[7]: (Brennan 2004, 36) Brennan, Corey T. Power and Process Under The Republican ’Constitution’. Flower, Harriet I ed. 2004. The Cambridge Companion to the Roman Republic. Cambridge University Press.

[8]: (Adkins and Adkins 1994, 38) Adkins, Lesley. Adkins, Roy A. 1998. Handbook to Life in Ancient Rome. Oxford University Press. Oxford.

[9]: (Brennan 2004, 34) Brennan, Corey T. Power and Process Under The Republican ’Constitution’. Flower, Harriet I ed. 2004. The Cambridge Companion to the Roman Republic. Cambridge University Press.

[10]: (Oakley 2004, 17) Oakley, Stephen P. The Early Republic. Flower, Harriet I. 2004. The Cambridge Companion to the Roman Republic. Cambridge University Press.

[11]: (Oakley 2004, 18) Oakley, Stephen P. The Early Republic. Flower, Harriet I. 2004. The Cambridge Companion to the Roman Republic. Cambridge University Press.

[12]: (Stearns 2001, 79)


Professions
Professional Soldier:
absent
100 BCE

Army pay introduced at the start of a campaign against Veii 406 CE: "According to Livy (4.9.11), the Senate introduced army pay (stipendium) to compensate the men serving in this struggle for the labor they lost on their family farms." For the same reason it is widely agreed that pay was introduced due to prolonged campaigns "from the later fourth century onwards, during the wars against the Samnites, the Etruscans, and Gauls." The tributum tax, which is mentioned "from roughly 400 BC onwards" is thought to have been introduced for citizens to pay for soldiers. [1]
Professional soldiers were certainly present from the beginning of the Roman Principate. "Augustus’ main military reforms had the effect of turning the army into a standing force of long-service professionals, instead of the part-time citizen force of the Republic." [2] It is also argued that a professional corps developed from the reforms of Marius in 105 BCE. Some further maintain that the pre-existing citizen militia was "essentially professional" by 220 BCE. [3]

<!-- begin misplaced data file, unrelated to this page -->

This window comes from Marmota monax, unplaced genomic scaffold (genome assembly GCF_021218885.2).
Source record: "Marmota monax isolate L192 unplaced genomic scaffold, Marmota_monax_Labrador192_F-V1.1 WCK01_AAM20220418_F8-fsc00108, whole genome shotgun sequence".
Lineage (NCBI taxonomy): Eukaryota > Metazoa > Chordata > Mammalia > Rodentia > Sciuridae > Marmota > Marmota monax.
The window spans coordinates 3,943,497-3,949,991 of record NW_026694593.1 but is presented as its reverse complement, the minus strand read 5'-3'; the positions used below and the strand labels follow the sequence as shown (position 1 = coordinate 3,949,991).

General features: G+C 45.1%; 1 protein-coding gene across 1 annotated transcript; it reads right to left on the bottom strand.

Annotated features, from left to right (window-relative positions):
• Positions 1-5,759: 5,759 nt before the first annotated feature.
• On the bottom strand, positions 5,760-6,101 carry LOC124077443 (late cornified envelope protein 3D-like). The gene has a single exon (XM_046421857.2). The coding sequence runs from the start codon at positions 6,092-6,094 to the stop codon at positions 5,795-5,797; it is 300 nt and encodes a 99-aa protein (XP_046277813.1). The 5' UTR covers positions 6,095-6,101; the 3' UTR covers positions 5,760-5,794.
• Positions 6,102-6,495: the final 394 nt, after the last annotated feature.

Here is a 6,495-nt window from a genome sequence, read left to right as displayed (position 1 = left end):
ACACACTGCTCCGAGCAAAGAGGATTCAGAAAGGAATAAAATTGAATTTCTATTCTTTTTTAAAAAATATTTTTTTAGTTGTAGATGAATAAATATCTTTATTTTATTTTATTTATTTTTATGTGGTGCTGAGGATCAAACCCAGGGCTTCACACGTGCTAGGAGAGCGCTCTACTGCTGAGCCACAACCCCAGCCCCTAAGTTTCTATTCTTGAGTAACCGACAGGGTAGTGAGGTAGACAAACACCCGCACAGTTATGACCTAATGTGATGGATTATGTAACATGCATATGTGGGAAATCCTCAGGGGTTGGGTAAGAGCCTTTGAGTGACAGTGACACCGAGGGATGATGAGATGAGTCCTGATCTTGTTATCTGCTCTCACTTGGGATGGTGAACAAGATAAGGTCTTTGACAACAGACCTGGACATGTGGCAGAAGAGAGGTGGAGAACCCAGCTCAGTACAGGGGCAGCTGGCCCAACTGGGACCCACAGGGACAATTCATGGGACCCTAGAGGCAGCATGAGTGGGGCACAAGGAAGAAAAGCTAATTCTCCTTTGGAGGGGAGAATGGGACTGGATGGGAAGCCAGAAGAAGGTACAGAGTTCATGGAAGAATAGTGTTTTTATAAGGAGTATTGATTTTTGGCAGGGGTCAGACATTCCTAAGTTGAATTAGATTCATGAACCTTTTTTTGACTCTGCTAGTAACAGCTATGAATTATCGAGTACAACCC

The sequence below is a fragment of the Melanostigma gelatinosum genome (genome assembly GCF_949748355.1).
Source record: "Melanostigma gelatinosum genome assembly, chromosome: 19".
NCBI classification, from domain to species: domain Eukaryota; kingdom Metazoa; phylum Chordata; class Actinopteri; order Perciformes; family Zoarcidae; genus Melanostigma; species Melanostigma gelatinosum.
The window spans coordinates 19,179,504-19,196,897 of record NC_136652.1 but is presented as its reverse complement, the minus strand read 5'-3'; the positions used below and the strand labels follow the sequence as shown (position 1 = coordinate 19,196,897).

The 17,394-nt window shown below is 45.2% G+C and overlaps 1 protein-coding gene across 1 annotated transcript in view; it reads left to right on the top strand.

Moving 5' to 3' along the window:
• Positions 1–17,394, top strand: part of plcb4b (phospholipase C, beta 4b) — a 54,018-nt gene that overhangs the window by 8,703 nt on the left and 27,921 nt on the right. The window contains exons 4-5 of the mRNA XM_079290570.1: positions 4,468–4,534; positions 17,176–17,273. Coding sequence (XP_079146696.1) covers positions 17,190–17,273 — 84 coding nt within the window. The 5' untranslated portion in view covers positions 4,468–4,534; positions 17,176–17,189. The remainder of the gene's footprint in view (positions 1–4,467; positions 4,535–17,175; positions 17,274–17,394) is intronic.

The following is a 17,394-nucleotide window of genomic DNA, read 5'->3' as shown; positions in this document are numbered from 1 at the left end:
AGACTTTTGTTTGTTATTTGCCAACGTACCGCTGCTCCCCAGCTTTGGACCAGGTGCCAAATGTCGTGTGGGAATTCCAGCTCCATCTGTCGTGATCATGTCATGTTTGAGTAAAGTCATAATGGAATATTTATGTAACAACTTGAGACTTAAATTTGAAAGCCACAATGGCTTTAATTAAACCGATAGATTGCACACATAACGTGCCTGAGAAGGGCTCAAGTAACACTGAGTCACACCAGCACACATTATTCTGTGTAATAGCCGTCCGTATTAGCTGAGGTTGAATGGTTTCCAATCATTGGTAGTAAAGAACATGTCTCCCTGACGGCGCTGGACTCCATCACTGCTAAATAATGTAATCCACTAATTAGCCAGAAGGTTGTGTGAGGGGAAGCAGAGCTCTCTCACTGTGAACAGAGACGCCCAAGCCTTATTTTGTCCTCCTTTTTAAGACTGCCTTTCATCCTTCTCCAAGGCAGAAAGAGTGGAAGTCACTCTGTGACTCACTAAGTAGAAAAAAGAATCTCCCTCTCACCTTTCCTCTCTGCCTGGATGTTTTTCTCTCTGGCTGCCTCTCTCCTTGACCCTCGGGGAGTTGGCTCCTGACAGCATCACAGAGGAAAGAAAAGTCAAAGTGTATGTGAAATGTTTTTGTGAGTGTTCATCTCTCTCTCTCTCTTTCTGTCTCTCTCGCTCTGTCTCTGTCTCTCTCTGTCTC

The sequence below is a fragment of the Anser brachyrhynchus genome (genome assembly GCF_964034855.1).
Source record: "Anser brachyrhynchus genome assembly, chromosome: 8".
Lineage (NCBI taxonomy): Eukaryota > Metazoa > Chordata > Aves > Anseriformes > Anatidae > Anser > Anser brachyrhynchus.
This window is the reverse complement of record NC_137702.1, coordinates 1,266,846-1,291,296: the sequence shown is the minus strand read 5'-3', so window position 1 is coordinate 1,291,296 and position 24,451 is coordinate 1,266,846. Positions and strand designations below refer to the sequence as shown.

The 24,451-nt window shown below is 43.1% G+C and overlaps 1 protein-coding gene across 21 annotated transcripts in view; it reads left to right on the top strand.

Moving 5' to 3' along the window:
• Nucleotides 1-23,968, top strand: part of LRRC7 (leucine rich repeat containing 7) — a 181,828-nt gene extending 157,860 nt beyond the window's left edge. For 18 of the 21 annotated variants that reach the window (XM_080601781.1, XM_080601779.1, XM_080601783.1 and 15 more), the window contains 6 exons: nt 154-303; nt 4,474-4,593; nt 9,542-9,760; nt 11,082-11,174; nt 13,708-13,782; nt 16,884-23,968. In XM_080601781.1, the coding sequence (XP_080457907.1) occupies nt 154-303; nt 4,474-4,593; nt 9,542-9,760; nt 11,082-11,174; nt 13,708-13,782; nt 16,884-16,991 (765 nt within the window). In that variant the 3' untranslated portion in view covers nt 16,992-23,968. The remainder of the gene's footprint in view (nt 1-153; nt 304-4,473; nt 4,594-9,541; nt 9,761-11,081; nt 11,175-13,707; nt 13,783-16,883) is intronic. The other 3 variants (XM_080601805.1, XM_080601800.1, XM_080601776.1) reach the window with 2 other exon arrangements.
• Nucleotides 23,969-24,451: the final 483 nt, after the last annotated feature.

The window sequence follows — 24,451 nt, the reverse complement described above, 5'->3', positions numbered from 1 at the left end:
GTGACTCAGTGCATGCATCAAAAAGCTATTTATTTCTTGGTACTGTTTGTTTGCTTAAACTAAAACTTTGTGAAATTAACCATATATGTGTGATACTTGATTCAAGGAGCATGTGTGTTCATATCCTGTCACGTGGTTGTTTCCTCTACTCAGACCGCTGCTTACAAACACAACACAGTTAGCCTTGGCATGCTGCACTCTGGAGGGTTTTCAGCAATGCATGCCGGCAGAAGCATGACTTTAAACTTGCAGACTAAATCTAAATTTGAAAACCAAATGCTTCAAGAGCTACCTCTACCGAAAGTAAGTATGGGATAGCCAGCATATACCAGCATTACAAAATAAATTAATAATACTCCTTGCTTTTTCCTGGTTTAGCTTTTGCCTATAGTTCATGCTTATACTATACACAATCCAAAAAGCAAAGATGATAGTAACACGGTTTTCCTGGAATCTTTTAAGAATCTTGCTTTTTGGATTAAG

[1]: (Erdkamp 2011, 105) Erdkamp, P. 2011. A Companion to the Roman Army. John Wiley & Sons.

[2]: (Fields, 2006, 35)

[3]: (Dupuy and Dupuy 2007)

Professional Soldier:
present
100 BCE

Army pay introduced at the start of a campaign against Veii 406 CE: "According to Livy (4.9.11), the Senate introduced army pay (stipendium) to compensate the men serving in this struggle for the labor they lost on their family farms." For the same reason it is widely agreed that pay was introduced due to prolonged campaigns "from the later fourth century onwards, during the wars against the Samnites, the Etruscans, and Gauls." The tributum tax, which is mentioned "from roughly 400 BC onwards" is thought to have been introduced for citizens to pay for soldiers. [1]
Professional soldiers were certainly present from the beginning of the Roman Principate. "Augustus’ main military reforms had the effect of turning the army into a standing force of long-service professionals, instead of the part-time citizen force of the Republic." [2] It is also argued that a professional corps developed from the reforms of Marius in 105 BCE. Some further maintain that the pre-existing citizen militia was "essentially professional" by 220 BCE. [3]

[1]: (Erdkamp 2011, 105) Erdkamp, P. 2011. A Companion to the Roman Army. John Wiley & Sons.

[2]: (Fields, 2006, 35)

[3]: (Dupuy and Dupuy 2007)


Professional Priesthood:
present

Early Roman cults were funded by regular public offerings, large individual donations, and payment for services. The hierarchy could also profit from land ownership. Professionalism of the priesthood likely pre-dates the Roman era as similar patterns are evident in Greek and Egyptian civilization. When the state provided gifts, it was often in the form of a lavish construction, such as a new temple. Examples: priests of Isis were "full-time religious professionals" [1] ; Vestals were "supported by the state and were full-time professional clergy, along with the Priestess of Ceres and Proserpina." [2]

[1]: (Grant and Kitzinger, 1988, 938)

[2]: (Flower ed. 2004, 143)


Professional Military Officer:
present

The highest officers in the Roman military system were usually senators not professionals. There were, however, professional junior officers at least from the Roman Principate.
"Typically the men who commanded armies and legions were senators. There were no military specialists in Roman government and no imperial high command. All senators alternated brief periods of military command with administrative posts, participation in domestic politics and careers as legal advocates. As military commanders they were, to a great extent, amateurs, even though most did a brief spell as a junior officer (tribune) in a legion. They would have depended on the professional junior officers (tribunes and centurions) as well as the training and discipline of the legionaries themselves to win battles."" [1]